Is he enjoying his music? Is there more to this? There is.

    The attentive listening that you mentioned gripped me in this moment. I’m left wondering, deepening in care; I find it can hurt to go there sometimes. To go deeper.

    The man on the bike doesn’t have to be here to unpack anything of this (sure would be sweet if he could be though). Spirit of God can be the Big help/communication through some of the wonder and confusion; God can open our hearts further to one another with just a little beckoning.

  5. Darcy Hansen says:

    Steve, I so appreciate your thoughtful response to our texts. Your 5 questions of consideration will be most helpful as we enter into many new environments over the next few years. Your words reminded me of something a pastor of mine use to say: “Its better to be interested than interesting.” I look forward to exploring the questions and listening for the responses with you in London.

  6. Greg Reich says:

    Steve I truly enjoyed your insightful questions. I as well have never been to a European Country but have traveled to Indonesia, Singapore and Malaysia.I look forward to the journey with you Being in the mode of a learner is great advice, as well as, being sensitive to our communication style is very valuable. As a type A personality, a business owner and adjunct professor it is easy to slip into the lets get things done and make things happen mind set. Though I am a life long learner it is great to be reminded that this trips primary focus is as a student.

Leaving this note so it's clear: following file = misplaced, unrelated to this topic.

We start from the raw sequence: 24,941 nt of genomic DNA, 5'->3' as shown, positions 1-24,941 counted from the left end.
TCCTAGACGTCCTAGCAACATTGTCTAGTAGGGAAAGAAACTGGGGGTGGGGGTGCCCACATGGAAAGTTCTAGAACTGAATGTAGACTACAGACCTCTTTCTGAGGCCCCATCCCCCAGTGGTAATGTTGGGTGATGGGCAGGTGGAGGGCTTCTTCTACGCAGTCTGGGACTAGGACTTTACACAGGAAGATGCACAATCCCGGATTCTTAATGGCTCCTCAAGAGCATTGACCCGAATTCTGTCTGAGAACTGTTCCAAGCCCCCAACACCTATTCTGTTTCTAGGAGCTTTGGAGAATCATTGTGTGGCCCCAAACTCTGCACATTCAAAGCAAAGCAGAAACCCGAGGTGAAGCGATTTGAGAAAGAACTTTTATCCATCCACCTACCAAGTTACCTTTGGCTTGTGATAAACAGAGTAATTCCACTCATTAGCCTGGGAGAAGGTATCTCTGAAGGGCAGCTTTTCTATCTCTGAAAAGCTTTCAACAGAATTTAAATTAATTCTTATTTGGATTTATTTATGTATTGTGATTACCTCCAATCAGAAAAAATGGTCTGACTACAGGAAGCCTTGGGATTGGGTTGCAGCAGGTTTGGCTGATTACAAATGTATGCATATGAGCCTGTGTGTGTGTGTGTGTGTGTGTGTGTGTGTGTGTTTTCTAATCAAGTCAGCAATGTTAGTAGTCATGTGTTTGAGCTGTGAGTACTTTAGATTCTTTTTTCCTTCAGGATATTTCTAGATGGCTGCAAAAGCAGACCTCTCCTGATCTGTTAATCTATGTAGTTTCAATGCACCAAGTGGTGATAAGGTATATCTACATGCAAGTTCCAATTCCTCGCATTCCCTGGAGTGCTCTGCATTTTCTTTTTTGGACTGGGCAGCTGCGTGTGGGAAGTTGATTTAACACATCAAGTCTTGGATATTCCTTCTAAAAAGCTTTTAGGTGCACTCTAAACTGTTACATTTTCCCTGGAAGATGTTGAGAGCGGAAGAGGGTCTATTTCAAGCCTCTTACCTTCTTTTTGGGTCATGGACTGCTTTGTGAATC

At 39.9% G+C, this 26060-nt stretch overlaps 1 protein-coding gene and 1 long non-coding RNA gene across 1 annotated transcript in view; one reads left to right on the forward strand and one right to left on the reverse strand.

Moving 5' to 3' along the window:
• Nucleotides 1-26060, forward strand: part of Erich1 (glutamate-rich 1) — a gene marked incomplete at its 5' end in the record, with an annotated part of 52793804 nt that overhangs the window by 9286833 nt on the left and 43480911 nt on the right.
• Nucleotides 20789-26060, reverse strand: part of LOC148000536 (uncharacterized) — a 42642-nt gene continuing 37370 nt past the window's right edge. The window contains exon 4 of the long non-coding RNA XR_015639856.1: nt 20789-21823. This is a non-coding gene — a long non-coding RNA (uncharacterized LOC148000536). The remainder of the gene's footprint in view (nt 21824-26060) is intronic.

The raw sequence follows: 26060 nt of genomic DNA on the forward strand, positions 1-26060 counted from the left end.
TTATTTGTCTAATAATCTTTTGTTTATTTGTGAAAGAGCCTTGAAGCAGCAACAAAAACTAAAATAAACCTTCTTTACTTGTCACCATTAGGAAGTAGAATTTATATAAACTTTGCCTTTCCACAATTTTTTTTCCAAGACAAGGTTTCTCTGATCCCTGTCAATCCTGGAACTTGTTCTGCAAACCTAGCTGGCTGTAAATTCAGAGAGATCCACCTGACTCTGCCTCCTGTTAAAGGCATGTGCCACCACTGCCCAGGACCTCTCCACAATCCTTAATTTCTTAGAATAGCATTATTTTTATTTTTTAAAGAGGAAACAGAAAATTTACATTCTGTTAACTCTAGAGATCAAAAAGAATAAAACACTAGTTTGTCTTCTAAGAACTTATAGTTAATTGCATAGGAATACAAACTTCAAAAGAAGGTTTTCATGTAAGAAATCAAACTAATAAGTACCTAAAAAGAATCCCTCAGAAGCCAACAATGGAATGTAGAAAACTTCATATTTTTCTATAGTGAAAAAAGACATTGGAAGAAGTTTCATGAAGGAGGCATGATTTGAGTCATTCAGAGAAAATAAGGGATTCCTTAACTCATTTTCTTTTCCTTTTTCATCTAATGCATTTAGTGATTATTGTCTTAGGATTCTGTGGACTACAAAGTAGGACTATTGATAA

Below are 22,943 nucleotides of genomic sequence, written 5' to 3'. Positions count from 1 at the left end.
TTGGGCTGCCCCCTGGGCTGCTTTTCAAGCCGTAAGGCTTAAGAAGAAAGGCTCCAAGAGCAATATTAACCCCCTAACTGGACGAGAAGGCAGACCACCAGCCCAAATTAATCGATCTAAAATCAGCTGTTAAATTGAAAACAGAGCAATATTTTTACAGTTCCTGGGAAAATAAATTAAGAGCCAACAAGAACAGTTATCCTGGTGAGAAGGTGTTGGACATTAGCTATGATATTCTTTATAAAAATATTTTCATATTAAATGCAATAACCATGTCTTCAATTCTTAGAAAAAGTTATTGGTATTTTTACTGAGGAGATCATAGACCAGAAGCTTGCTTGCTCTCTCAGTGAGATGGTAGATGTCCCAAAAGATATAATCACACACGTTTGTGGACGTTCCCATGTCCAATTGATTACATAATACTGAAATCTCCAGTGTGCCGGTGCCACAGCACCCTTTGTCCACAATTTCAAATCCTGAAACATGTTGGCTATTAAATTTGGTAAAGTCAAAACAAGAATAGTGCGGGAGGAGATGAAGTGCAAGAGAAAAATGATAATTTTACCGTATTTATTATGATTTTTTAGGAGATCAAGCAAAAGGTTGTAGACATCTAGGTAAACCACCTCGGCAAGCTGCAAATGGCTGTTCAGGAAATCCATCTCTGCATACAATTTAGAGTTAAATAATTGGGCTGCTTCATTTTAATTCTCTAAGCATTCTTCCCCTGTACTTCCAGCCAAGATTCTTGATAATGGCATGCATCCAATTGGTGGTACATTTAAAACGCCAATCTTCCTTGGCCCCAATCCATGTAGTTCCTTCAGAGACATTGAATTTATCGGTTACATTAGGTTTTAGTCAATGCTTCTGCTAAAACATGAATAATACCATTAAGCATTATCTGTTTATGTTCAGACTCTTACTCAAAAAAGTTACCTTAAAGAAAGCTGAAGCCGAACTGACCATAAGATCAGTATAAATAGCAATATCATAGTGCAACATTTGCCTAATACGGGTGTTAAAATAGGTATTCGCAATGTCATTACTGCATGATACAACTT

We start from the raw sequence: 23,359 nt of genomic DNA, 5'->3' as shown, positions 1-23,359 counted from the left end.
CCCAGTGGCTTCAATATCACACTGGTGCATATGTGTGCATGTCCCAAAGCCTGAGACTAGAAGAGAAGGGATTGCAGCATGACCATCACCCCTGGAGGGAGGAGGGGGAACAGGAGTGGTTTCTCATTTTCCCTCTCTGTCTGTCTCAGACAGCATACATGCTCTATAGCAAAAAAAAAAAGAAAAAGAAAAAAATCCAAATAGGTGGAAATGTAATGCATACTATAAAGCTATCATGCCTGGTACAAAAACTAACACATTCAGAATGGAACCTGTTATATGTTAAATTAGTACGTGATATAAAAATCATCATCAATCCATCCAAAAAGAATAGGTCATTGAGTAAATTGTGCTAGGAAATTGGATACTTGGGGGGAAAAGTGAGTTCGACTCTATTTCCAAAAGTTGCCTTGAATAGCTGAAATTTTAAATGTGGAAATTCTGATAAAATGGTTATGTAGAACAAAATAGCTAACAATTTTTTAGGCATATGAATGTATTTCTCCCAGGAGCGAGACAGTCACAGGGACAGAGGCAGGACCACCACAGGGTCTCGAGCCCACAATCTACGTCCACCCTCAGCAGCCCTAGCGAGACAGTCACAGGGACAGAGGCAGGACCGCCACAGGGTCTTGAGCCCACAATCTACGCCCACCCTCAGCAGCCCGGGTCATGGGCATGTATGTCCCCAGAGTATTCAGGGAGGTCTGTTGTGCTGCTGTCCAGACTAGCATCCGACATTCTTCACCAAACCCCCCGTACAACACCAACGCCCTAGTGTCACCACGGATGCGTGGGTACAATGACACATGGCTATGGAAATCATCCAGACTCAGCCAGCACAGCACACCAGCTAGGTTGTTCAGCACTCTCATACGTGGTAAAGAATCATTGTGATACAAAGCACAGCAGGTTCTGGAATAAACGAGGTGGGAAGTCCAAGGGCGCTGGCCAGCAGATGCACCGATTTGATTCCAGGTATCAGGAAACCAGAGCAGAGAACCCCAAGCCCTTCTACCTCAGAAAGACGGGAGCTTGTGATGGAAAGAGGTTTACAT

7. Dylan Branson says:

    “Fundamentally, it’s the realization that I am different from them rather than the other way around.” This quote that you pulled out is key to understanding being a guest in another culture. We try to hold people to our own standards instead of allowing ourselves to fall into their standards. It isn’t a bad thing to note the differences, but why are we noting them? If we ask ourselves, “Why is this such a big deal to me?” then we can begin to come to a sort of reconciliation with them instead of dwelling obsessively on it.